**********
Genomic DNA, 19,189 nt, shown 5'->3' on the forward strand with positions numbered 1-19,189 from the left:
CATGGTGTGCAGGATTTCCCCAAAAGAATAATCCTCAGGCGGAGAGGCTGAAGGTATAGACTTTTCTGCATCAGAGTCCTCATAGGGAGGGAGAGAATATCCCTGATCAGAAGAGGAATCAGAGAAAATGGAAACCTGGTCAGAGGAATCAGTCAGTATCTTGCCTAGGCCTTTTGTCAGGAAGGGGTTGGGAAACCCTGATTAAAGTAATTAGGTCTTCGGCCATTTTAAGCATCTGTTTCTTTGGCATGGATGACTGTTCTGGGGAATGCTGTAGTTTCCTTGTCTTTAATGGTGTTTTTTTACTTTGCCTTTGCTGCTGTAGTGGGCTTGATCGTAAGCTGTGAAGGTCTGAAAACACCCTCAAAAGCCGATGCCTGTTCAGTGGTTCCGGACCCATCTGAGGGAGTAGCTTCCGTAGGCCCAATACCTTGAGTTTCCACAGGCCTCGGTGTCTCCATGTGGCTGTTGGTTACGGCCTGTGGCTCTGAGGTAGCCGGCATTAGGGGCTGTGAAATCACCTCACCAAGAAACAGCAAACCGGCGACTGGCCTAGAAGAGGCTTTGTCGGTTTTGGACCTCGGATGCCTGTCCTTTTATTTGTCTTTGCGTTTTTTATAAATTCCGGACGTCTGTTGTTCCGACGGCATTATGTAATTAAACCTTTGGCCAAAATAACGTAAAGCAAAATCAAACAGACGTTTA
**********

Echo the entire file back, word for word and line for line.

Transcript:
Genomic DNA, 19,189 nt, shown 5'->3' on the forward strand with positions numbered 1-19,189 from the left:
CATGGTGTGCAGGATTTCCCCAAAAGAATAATCCTCAGGCGGAGAGGCTGAAGGTATAGACTTTTCTGCATCAGAGTCCTCATAGGGAGGGAGAGAATATCCCTGATCAGAAGAGGAATCAGAGAAAATGGAAACCTGGTCAGAGGAATCAGTCAGTATCTTGCCTAGGCCTTTTGTCAGGAAGGGGTTGGGAAACCCTGATTAAAGTAATTAGGTCTTCGGCCATTTTAAGCATCTGTTTCTTTGGCATGGATGACTGTTCTGGGGAATGCTGTAGTTTCCTTGTCTTTAATGGTGTTTTTTTACTTTGCCTTTGCTGCTGTAGTGGGCTTGATCGTAAGCTGTGAAGGTCTGAAAACACCCTCAAAAGCCGATGCCTGTTCAGTGGTTCCGGACCCATCTGAGGGAGTAGCTTCCGTAGGCCCAATACCTTGAGTTTCCACAGGCCTCGGTGTCTCCATGTGGCTGTTGGTTACGGCCTGTGGCTCTGAGGTAGCCGGCATTAGGGGCTGTGAAATCACCTCACCAAGAAACAGCAAACCGGCGACTGGCCTAGAAGAGGCTTTGTCGGTTTTGGACCTCGGATGCCTGTCCTTTTATTTGTCTTTGCGTTTTTTATAAATTCCGGACGTCTGTTGTTCCGACGGCATTATGTAATTAAACCTTTGGCCAAAATAACGTAAAGCAAAATCAAACAGACGTTTA